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County of Monmouth v. Department of Corrections

Decided: November 16, 1989.

THE COUNTY OF MONMOUTH, PLAINTIFF-APPELLANT,
v.
DEPARTMENT OF CORRECTIONS, STATE OF NEW JERSEY, WILLIAM H. FAUVER, COMMISSIONER, DEFENDANT-RESPONDENT



On appeal from action of the Commissioner of the New Jersey Department of Corrections.

King, Shebell and Baime. The opinion of the court was delivered by Shebell, J.A.D.

Shebell

The County of Monmouth (County) appeals to this court from the action of the Department of Corrections (DOC), State of New Jersey, and its Commissioner, William H. Fauver, in maintaining juveniles in county detention centers sentenced to State institutions and in refusing the County's demand for their immediate transfer to State facilities. On August 25, 1989, the County moved before this court for immediate emergent relief requesting an order that the DOC, through its Commissioner, move State-sentenced juvenile offenders from the County's Youth Detention Center in those instances where the court had determined that incarceration in a State facility was an appropriate disposition for the juvenile. The Commissioner and the DOC concede the jurisdiction of this court to review the policy in question. See R. 2:2-3(a)(2).

The County maintains the Youth Detention Center having a maximum population capacity of 39 residents, as established by the DOC under N.J.A.C. 10A:32-4.2. The record reveals that

during 1989 the population at that facility has gone as high as 64 residents. When plaintiff made its application to this court, there were approximately 59 youths at the facility, including 13 who had received State-imposed sentences of incarceration. These 13 juveniles were awaiting transfer to State-operated facilities. According to the superintendent of the County's Youth Detention Center, the average post-disposition stay was 40 days.

The DOC explains in its brief to this court that "[t]he problems experienced by the appellant as a result of overcrowding in its detention center are not unique. Other counties operate under identical, or worse, conditions." It is the position of the DOC that the resources available to it for placement of incarcerated juveniles are limited and that it is a policy determination made by the agency as to whether and for how long a sentenced youth will remain in the county detention center, even where it is beyond its capacity.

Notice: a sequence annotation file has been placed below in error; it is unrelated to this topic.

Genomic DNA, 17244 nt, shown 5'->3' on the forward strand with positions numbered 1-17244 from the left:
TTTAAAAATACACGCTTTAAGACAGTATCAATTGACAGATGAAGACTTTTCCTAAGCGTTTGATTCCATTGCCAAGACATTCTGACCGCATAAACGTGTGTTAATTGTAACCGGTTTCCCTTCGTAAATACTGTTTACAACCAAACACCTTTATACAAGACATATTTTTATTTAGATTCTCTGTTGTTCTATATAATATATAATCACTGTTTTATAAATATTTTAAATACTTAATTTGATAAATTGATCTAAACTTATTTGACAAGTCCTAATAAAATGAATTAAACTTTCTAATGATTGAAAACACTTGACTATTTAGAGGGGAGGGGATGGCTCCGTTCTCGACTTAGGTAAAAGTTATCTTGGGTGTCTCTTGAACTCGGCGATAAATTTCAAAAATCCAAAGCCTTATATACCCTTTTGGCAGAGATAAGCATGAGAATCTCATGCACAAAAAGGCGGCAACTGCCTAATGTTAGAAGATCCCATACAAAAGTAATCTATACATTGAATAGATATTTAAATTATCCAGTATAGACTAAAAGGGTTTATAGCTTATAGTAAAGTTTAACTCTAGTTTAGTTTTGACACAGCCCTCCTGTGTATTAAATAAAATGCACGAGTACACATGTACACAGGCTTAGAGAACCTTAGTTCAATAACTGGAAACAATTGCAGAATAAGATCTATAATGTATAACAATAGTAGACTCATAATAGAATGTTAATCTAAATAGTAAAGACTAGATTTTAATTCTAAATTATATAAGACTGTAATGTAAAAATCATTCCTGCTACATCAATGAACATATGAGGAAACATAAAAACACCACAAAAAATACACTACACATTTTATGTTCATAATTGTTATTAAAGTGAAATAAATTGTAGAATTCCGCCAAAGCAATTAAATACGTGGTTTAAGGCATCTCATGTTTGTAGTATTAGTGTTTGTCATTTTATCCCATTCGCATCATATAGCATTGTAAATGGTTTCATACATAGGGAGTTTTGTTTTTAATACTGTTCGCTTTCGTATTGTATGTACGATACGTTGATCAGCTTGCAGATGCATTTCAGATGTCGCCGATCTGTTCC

The DOC cites Worthington v. Fauver, 88 N.J. 183 (1982), for its proposition that "[t]he decision . . . pertaining to removal of state-sentenced juveniles from county detention centers may only be invalidated by the Court if the Division [Division of Juvenile Services of DOC] has acted arbitrarily and capriciously." In response to the County's argument that the State facilities are not over-capacity, and are more easily expandable than the county facilities, the DOC notes that the approach of a comparison of capacities was rejected by the Supreme Court in Worthington. 88 N.J. at 205.

Action by a State agency in contravention of State statutes and its own regulations is per se arbitrary and capricious because it violates express or implied legislative policy. See Morales v. Cty. of Hudson, 236 N.J. Super. 406, 421 (App.Div.1989). Juvenile detention facilities by statute must be strictly regulated by the DOC, and no juvenile may be placed in detention other than that specified by the DOC or Department of Human Services. See N.J.S.A. 2A:4A-37; N.J.A.C. 10A:32-4.1

et seq. "Detention" is defined as "the temporary care of juveniles in physically restricting facilities pending court disposition." N.J.S.A. 2A:4A-22c (emphasis supplied). N.J.S.A. 2A:4A-37c specifically provides: "No juvenile shall be placed in a detention facility which has reached its maximum population capacity, as designated by the Department of Corrections."

Until the amendment of N.J.S.A. 2A:4A-43, effective December 31, 1983, there was no statutory or regulatory provision under which a sentenced juvenile could be incarcerated in a county detention center after final disposition. Thus, a juvenile committed to incarceration pursuant to N.J.S.A. 2A:4A-44 was required to be remanded "to a suitable institution maintained by the Department of Corrections for the rehabilitation of delinquents. . . ." N.J.S.A. 2A:4A-44d(1). Pursuant to the 1983 amendment to N.J.S.A. 2A:4A-43c(1), a court is specifically empowered to incarcerate a juvenile in a county youth detention facility for a term not to exceed 60 consecutive days after the juvenile had been adjudged delinquent.

Pursuant to the amendment, the DOC has adopted specific rules and standards for incarceration of juveniles in county-operated juvenile detention facilities. N.J.A.C. 10A:33-1.1 et seq. N.J.S.A. 2A:4A-43c(2) and N.J.A.C. 10A:33-2.2(b) provide that "[n]o juvenile may be incarcerated in any county detention facility unless the county has entered into an agreement with the Department of Corrections concerning the use of a facility for sentenced juveniles." It is further provided, both in the aforesaid ...


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